An Inside Look at Manufacturing
Last Monday and Friday were the 3rd and 4th happiest days of my life as I watched the first products of Scalisi Skincare come off the manufacturing line. I'm not going to lie - I could not contain how excited I was - when the head of Quality Control wasn't looking I literally started jumping up and down. The grin didn't leave my face all week - and I think the excitement was contagious because when I returned on Friday more people wanted to meet me and hear my story.
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I had no idea what to expect in a manufacturing facility - the only thing I could think of was when Laverne put the glove on the bottle and when Lucille Ball couldn't eat the chocolates fast enough. You may scoff at the references but you would be surprised at how much is still done by hand when it comes to cosmetics.
The production line consists of a machine filler and the process is meticulous to make sure there is no contamination. The product is tested twice before it reaches the line (a Micro Challenge is done on the original formula and then each batch is individually tested to make sure it meets the standards prior to production) then a random sample of the finished product is sent to the lab to be tested again - to ensure there has been no contamination.
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Once the product is filled it goes down a 6 inch conveyor belt. Then a production line of about 15 women wearing hair nets and delicate white gloves start to assemble the product.
Never in my wildest dreams did I ever think I would watch my purple bottles go down an assembly line while some of the largest brands in the industry were being assembled 10 feet away. It had been 3 very long years in the making and all I wanted to do was say thank you, so that's what I did. I met everyone I possibly could, I introduced myself and said this was a huge day for me and thank you so much; and for the women who were on the other side of the line I smiled and said thank you. They all understood. As I watched the line progress I saw they took as much pride in their work as I did in mine. If a bottle didn't look perfect, they pulled it. If a box was bent, they pulled it. If the cello was wrinkled, they redid it. I was there because I spent years creating this product and I wanted the finished goods to reflect that - but I was in better hands than I could have imagined.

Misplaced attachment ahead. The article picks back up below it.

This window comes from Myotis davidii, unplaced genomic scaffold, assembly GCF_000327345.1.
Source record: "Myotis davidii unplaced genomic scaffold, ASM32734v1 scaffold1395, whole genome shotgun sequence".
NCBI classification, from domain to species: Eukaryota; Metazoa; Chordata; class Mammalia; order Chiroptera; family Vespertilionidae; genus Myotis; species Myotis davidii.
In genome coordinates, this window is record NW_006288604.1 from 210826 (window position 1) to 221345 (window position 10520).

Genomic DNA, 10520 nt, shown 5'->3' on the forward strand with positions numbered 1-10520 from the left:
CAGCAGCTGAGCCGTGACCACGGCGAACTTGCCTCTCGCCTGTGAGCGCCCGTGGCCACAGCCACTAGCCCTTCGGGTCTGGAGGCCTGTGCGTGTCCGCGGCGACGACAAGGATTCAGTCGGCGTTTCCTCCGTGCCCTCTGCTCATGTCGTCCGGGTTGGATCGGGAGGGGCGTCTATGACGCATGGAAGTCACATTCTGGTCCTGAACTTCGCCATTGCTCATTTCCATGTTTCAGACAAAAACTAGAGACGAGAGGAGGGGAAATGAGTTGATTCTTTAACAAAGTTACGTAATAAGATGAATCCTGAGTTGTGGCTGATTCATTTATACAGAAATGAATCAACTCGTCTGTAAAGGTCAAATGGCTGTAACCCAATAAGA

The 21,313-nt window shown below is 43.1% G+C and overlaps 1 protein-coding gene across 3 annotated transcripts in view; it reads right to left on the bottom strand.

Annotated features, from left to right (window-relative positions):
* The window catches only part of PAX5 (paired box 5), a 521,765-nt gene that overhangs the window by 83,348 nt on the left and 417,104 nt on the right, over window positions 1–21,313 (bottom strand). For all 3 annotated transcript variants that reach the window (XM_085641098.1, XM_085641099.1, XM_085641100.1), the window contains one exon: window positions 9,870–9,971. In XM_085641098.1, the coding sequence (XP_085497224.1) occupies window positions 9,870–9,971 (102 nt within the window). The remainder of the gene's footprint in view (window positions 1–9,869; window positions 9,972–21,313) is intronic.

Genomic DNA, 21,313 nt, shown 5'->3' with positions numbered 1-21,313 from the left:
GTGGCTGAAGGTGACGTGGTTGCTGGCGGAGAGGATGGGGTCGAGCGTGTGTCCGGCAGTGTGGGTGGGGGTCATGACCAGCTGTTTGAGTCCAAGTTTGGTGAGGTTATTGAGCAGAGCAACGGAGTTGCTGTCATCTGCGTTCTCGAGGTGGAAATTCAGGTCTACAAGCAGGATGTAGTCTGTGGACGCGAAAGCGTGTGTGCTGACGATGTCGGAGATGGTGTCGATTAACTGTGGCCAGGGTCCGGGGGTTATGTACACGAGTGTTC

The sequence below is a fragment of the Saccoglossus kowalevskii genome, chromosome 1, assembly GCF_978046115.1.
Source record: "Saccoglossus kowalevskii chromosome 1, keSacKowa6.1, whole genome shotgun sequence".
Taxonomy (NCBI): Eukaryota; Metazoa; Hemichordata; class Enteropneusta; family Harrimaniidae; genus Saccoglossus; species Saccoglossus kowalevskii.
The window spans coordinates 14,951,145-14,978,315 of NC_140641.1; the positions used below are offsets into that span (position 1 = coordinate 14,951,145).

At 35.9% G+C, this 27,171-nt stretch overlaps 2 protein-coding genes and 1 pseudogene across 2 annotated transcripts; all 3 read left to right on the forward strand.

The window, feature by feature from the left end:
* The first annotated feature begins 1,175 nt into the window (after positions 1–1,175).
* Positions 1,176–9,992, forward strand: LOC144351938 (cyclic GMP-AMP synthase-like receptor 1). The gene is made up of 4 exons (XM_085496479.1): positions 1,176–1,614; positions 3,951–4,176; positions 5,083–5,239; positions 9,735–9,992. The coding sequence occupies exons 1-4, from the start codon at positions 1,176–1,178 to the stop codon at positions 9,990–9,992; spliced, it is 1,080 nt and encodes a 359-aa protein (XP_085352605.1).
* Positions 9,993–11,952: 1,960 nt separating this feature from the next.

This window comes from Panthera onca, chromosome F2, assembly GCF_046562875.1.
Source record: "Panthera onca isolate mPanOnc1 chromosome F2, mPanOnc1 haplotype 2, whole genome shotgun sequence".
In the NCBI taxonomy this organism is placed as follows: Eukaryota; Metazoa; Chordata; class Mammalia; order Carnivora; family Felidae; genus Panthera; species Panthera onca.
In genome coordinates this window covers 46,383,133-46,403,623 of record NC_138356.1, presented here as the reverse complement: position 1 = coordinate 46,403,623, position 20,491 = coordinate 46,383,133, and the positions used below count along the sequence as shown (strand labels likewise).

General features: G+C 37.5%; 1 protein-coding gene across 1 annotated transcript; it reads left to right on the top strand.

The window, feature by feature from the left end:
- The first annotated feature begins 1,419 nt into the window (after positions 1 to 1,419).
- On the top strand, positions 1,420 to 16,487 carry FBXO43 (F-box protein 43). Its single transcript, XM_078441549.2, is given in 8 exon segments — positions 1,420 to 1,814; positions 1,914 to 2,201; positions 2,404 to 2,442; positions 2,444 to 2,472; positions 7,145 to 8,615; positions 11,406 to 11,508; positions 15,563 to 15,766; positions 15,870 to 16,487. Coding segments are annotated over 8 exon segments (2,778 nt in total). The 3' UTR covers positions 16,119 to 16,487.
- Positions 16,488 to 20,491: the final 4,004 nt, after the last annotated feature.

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On Monday I was so over whelmed all I could do was smile; by Friday I kept thinking about how thankful I was for all the people that had helped me get there that I started to tear up. I have ended up places where I swear I had no idea how I got there....Georgetown to start .... then Wall Street.... and now in a manufacturing facility where my name was on every product.
The first two happiest days of my life were the days my children were born. It isn't a cliche....I remember both times thinking how incredibly thankful and lucky I was that I had done something that seemed completely impossible.